.
(2005,2008). All DNA extractions and sequencing steps were repeated at least two times using differentsporophores.
Results
Sporophores of representative myxomycetesIn his classical monograph (Fig.1), de Bary (1859) depicted the mature fruiting bodies (sporophores) of themost common myxomycetes in such a detail that hisdrawings are of the same quality as modern photographs of these organisms. The first slime mold ever described in thescientific literature,
Lycogala epidendrum
(L.) Fr. 1654, isshown in Figs.2a and3a, together with the sporophores of  two species that live in the same habitat (Figs.2b, c,3b, c). These common myxomycetes co-occur in temperate forestsof Europe, mostly on rotten logs or on the bark of old trees(Neubert et al
.
1993).Life cycle and morphology of the amoebaeA major achievement of de Bary (1859) was the elucida-tion of all important stages in the life cycle of differentmyxomycetes. He showed that the spores enclosed in themature fruiting bodies of all species investigated germinateessentially in the same manner and develop into one ormore swarm cells. Moreover, de Bary (1859) observed anddocumented that these cells divide repeatedly and there-after fuse to form an amoeba-like microbe that enlargesinto small amoeboid organism which he interpreted asplasmodia. These large composite masses, in which indi-vidual nuclei are suspended in a common cytoplasm sur-rounded by a single plasma membrane, should not beconfused with
Plasmodium
, the genus of apicomplexanProtoctista that causes malaria (Winzeler2008). To ourknowledge, de Bary’s sequence of developmental stages inthe plasmodial slime molds has been confirmed by allsubsequent myxomycologists who have studied this topic.However, many cytological details have been added to deBary’s original scheme (Martin and Alexopoulos1969;Everhart and Keller2008).Our current view of the life cycle of myxomycetes,deduced from observations on two European species(
Fuligo septica
var
. candida
and
Didymium nigripes
) thatwere maintained in the laboratory, is shown in Fig.4. Theontogeny of these microorganisms can be divided into ahaploid (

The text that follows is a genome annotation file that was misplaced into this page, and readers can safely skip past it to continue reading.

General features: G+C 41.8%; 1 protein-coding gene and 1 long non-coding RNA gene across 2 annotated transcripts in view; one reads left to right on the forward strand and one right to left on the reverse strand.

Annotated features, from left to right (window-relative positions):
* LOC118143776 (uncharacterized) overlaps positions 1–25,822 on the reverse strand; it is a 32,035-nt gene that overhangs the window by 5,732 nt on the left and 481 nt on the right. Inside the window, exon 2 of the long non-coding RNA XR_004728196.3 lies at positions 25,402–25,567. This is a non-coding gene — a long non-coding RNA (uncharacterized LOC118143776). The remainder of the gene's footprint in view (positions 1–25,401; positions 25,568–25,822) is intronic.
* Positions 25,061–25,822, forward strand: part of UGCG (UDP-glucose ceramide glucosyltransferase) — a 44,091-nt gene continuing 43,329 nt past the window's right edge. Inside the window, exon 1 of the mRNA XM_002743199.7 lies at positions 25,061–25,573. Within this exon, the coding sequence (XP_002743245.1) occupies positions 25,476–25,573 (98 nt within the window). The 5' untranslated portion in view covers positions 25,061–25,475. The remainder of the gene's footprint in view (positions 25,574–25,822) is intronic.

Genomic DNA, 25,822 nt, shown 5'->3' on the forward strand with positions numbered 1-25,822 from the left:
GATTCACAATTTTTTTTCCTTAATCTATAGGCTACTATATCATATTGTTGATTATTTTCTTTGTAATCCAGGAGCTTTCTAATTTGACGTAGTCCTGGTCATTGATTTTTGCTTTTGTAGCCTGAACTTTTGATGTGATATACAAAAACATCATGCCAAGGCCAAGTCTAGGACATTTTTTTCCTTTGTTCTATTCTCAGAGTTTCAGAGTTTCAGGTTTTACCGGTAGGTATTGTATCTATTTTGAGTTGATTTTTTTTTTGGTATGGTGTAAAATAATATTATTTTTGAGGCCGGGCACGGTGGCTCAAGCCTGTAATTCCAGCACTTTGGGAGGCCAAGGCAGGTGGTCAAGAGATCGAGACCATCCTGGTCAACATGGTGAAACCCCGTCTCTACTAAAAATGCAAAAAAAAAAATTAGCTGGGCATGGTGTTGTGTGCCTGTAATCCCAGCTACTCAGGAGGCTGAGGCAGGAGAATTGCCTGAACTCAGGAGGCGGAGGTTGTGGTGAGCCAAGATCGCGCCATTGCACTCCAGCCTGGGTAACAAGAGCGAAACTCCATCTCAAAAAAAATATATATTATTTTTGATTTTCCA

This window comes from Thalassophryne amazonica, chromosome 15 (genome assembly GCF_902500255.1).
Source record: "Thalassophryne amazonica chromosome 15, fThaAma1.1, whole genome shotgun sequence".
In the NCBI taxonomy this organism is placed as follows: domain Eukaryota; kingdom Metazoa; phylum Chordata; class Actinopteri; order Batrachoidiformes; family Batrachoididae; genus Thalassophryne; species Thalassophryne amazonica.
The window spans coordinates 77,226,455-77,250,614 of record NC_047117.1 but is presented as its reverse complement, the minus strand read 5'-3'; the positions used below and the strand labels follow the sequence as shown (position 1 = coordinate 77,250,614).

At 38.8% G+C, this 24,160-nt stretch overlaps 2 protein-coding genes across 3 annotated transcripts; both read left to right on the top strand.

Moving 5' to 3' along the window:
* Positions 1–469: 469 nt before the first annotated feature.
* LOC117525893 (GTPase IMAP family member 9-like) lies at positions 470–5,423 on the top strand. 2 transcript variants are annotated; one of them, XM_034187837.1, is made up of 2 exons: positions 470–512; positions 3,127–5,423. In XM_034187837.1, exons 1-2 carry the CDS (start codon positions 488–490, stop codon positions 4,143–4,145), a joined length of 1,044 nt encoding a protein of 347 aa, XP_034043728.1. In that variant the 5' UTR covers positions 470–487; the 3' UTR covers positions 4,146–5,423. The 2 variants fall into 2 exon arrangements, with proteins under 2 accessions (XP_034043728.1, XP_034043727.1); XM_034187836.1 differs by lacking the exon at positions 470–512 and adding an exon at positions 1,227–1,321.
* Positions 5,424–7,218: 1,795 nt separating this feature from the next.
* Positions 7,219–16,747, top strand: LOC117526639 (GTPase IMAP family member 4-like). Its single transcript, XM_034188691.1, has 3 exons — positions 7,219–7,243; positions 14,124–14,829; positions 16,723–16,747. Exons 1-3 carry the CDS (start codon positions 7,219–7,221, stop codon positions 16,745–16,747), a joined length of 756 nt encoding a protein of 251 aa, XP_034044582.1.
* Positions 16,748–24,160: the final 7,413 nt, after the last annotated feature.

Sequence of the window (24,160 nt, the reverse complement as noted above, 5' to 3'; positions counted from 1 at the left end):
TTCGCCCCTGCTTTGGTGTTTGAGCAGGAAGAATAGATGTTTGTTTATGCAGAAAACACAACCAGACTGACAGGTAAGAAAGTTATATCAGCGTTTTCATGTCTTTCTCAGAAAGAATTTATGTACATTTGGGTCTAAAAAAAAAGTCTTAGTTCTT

n
) reproductive and diploid (2
n
) trophic phase.The relatively large diploid plasmodium produces sporu-lating organs (sporophores or another kind of fruitingbodies). Within the sporangium (sporocarp), haploid sporesare produced that, after germination, develop into one tofour unicellular myxamoebae or swarm cells that lack acell wall and are therefore only surrounded by the plasmamembrane. The amorphous myxamoebae divide via mito-sis, whereas the swarm cells, which also divide, have twoflagellae of unequal length. Two myxamoebae (Fig.5) orswarm cells, which belong to the same morphospecies, fuseas sexual gametes to form a zygote (2
n
). This diploid(
n
?
n
) cell starts to feed, a process that initiates mitosiswithout cytokinesis. As a result, a multinucleate, amor-phous mass develops, which is called the plasmodium. Itshould be noted that the common name ‘plasmodial slimemolds’ is derived from this multinucleate, amoeba-likecomplex, which is, together with the sporophore, a diag-nostic feature for species identification (Schnittler andMitchell2000; Clark 2000,2004; Neubert et al
.
1993,1995,2000). Under unfavourable environmental conditions, themobile, growing plasmodium, which feeds on bacteria anddecaying organic material, will desiccate, harden andfinally develop into a dormant stage that is called sclero-tium. As soon as favourable conditions such as a supply of water, higher temperatures or food items return, the hard-ened sclerotium will hydrate and the re-vitalized plasmo-dium crawls out. After another feeding period, the maturediploid plasmodium produces fruiting bodies.In the common plasmodial slime mold species shown inFigs.2and3, the entire life cycle, from spore germination to mature sporophore development (Fig.4), can be com-pleted within 5–10 days when spores are placed on agar
Primer Sequence (5
0
–3
0
) Position(B) Based on
L. epidendrum
(FJ 546677) und
A. denudata
(FJ546659)TLEF 1f GGT TCY TTC AAR TAY GCS TG 6383TLEF 1r TGT TTG WCK CAT ATC AC 11361152LEF 1f CAA CGA AAT CGA AGA AAG AG 392–412TEF 1f GGT ATT GCT AAG AAC GGA CAG 556–576(C) Based on
S. flavoginita
(AY 643819)EFSF 1f GCT GAA ATG GGC AAG GGT 5875EFSF 1r ACA CAT GGG CTT GGA AGG 12451228Theory Biosci.
123